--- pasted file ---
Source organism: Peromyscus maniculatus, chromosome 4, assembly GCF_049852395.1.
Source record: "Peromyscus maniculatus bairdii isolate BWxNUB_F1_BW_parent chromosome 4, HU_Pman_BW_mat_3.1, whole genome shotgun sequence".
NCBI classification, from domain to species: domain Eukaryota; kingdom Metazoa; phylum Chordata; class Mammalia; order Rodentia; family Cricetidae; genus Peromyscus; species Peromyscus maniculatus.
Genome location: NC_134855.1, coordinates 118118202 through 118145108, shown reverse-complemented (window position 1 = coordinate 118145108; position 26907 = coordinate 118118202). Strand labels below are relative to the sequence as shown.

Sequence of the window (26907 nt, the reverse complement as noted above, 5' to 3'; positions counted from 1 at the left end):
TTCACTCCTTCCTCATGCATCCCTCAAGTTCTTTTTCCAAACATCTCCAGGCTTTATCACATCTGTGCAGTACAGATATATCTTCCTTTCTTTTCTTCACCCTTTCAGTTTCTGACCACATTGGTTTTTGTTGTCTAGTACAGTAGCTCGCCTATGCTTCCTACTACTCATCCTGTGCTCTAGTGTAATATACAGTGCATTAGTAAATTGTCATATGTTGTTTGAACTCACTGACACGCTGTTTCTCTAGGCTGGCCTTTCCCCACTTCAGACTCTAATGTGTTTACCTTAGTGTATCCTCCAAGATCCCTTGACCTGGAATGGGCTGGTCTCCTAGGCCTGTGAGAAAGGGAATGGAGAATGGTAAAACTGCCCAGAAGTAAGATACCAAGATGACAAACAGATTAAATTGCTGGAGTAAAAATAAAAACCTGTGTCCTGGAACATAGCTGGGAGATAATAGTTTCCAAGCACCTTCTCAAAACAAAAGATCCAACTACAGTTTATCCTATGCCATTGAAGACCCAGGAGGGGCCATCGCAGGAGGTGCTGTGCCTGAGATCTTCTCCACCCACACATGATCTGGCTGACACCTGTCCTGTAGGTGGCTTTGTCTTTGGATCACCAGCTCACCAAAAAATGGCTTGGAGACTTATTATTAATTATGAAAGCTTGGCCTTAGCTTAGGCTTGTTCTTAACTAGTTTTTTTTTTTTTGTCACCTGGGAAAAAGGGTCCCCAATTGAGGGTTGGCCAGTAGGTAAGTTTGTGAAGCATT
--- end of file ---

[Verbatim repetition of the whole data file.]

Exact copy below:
Source organism: Peromyscus maniculatus, chromosome 4, assembly GCF_049852395.1.
Source record: "Peromyscus maniculatus bairdii isolate BWxNUB_F1_BW_parent chromosome 4, HU_Pman_BW_mat_3.1, whole genome shotgun sequence".
NCBI classification, from domain to species: domain Eukaryota; kingdom Metazoa; phylum Chordata; class Mammalia; order Rodentia; family Cricetidae; genus Peromyscus; species Peromyscus maniculatus.
Genome location: NC_134855.1, coordinates 118118202 through 118145108, shown reverse-complemented (window position 1 = coordinate 118145108; position 26907 = coordinate 118118202). Strand labels below are relative to the sequence as shown.

Sequence of the window (26907 nt, the reverse complement as noted above, 5' to 3'; positions counted from 1 at the left end):
TTCACTCCTTCCTCATGCATCCCTCAAGTTCTTTTTCCAAACATCTCCAGGCTTTATCACATCTGTGCAGTACAGATATATCTTCCTTTCTTTTCTTCACCCTTTCAGTTTCTGACCACATTGGTTTTTGTTGTCTAGTACAGTAGCTCGCCTATGCTTCCTACTACTCATCCTGTGCTCTAGTGTAATATACAGTGCATTAGTAAATTGTCATATGTTGTTTGAACTCACTGACACGCTGTTTCTCTAGGCTGGCCTTTCCCCACTTCAGACTCTAATGTGTTTACCTTAGTGTATCCTCCAAGATCCCTTGACCTGGAATGGGCTGGTCTCCTAGGCCTGTGAGAAAGGGAATGGAGAATGGTAAAACTGCCCAGAAGTAAGATACCAAGATGACAAACAGATTAAATTGCTGGAGTAAAAATAAAAACCTGTGTCCTGGAACATAGCTGGGAGATAATAGTTTCCAAGCACCTTCTCAAAACAAAAGATCCAACTACAGTTTATCCTATGCCATTGAAGACCCAGGAGGGGCCATCGCAGGAGGTGCTGTGCCTGAGATCTTCTCCACCCACACATGATCTGGCTGACACCTGTCCTGTAGGTGGCTTTGTCTTTGGATCACCAGCTCACCAAAAAATGGCTTGGAGACTTATTATTAATTATGAAAGCTTGGCCTTAGCTTAGGCTTGTTCTTAACTAGTTTTTTTTTTTTTGTCACCTGGGAAAAAGGGTCCCCAATTGAGGGTTGGCCAGTAGGTAAGTTTGTGAAGCATT